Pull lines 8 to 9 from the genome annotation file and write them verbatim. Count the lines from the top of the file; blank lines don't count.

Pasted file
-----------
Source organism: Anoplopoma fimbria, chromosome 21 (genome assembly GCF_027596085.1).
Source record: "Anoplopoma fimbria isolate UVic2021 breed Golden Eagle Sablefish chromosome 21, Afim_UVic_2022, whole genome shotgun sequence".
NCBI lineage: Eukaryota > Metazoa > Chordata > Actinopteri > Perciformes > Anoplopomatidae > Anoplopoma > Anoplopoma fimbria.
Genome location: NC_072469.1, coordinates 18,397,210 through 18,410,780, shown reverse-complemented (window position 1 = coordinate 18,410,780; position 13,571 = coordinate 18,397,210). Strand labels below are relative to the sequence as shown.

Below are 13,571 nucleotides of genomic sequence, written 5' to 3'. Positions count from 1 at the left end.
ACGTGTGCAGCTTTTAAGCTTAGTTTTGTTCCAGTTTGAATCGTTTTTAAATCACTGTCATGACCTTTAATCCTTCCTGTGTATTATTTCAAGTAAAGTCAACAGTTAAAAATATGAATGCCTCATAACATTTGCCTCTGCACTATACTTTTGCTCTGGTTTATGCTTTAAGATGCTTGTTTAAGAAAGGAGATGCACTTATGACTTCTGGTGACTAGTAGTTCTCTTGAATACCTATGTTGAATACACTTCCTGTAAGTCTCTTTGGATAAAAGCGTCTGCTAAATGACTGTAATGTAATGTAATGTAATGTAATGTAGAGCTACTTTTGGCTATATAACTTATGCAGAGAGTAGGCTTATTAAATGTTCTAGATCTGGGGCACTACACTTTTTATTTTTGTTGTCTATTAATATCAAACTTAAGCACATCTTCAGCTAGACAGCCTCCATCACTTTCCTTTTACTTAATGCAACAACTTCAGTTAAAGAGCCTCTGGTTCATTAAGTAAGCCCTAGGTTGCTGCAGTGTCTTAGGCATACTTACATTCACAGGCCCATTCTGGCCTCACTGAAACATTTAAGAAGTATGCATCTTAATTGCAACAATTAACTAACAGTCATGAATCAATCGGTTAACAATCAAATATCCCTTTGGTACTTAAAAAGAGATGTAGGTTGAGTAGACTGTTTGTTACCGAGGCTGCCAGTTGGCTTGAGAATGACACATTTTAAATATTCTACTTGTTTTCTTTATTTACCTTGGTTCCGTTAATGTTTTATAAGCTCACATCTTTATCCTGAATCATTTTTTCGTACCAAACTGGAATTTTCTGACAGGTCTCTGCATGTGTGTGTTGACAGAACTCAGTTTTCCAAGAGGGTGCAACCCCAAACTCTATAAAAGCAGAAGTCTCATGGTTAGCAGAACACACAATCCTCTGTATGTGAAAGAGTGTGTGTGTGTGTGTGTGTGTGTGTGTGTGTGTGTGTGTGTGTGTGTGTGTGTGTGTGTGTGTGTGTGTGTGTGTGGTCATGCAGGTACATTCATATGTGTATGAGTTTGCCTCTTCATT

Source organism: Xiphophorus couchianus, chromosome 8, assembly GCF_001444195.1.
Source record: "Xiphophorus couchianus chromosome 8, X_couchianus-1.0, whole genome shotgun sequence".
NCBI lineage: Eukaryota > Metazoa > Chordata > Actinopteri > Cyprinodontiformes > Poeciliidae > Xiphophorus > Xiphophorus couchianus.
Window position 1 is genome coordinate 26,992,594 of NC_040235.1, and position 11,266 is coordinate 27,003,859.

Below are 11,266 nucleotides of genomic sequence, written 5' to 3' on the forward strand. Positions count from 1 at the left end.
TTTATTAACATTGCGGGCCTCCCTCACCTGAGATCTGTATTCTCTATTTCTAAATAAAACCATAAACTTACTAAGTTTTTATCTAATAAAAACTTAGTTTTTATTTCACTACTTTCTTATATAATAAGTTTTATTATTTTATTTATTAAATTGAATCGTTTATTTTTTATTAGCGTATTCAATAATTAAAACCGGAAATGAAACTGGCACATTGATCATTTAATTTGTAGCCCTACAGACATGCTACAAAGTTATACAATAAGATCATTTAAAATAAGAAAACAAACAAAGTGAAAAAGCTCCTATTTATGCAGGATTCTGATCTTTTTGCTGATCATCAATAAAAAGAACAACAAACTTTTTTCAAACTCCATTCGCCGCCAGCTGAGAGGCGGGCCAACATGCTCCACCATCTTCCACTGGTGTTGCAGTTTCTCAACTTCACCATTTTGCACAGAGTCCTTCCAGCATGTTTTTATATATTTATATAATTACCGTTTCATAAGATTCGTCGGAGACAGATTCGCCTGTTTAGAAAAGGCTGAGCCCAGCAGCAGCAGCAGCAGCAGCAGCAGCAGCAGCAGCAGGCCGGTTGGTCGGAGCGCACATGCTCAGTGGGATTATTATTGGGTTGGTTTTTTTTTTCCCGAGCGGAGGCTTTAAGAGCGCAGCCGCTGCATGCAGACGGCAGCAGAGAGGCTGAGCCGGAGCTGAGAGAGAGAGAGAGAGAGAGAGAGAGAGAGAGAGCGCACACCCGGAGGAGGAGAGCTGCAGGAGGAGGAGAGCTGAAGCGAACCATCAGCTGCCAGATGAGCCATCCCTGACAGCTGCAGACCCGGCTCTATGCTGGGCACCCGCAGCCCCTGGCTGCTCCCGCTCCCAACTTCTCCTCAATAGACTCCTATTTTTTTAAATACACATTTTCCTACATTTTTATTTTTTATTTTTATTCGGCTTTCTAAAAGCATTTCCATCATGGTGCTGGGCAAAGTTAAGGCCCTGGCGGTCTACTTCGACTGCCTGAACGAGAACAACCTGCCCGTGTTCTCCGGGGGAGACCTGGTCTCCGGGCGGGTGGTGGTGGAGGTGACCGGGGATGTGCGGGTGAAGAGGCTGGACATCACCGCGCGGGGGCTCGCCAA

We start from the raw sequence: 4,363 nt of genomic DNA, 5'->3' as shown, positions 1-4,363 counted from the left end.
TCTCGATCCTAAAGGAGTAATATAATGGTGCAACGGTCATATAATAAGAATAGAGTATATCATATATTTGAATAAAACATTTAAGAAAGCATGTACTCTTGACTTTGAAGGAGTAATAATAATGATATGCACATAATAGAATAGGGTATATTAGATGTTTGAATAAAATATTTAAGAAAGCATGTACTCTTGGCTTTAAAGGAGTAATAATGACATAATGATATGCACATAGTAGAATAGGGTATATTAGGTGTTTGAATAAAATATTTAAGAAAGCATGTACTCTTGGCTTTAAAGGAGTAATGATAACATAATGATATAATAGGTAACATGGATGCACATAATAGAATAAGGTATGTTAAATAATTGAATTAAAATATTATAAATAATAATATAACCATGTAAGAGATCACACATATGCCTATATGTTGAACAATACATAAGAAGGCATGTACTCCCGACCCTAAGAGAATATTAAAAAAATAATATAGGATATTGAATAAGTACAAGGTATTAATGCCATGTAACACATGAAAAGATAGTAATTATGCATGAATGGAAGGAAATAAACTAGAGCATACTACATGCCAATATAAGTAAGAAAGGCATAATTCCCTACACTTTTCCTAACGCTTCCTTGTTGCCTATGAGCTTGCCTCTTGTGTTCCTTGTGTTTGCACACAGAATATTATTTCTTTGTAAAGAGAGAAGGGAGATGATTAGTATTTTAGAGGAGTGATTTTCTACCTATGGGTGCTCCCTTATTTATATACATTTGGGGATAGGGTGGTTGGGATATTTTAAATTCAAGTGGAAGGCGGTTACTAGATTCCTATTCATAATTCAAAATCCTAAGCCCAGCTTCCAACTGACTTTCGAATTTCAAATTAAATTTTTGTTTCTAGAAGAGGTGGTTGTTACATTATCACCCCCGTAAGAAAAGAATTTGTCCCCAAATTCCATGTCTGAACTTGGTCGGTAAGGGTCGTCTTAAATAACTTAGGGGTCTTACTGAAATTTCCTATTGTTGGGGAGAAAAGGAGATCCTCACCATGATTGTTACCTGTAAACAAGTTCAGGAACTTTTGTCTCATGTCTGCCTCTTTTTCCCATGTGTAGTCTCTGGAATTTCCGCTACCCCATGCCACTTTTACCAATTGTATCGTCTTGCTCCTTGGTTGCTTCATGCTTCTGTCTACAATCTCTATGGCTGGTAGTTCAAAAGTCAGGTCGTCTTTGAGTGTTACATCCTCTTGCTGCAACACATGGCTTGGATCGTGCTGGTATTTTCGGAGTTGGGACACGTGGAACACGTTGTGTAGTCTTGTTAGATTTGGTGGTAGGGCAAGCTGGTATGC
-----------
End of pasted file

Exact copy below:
Source record: "Xiphophorus couchianus chromosome 8, X_couchianus-1.0, whole genome shotgun sequence".
NCBI lineage: Eukaryota > Metazoa > Chordata > Actinopteri > Cyprinodontiformes > Poeciliidae > Xiphophorus > Xiphophorus couchianus.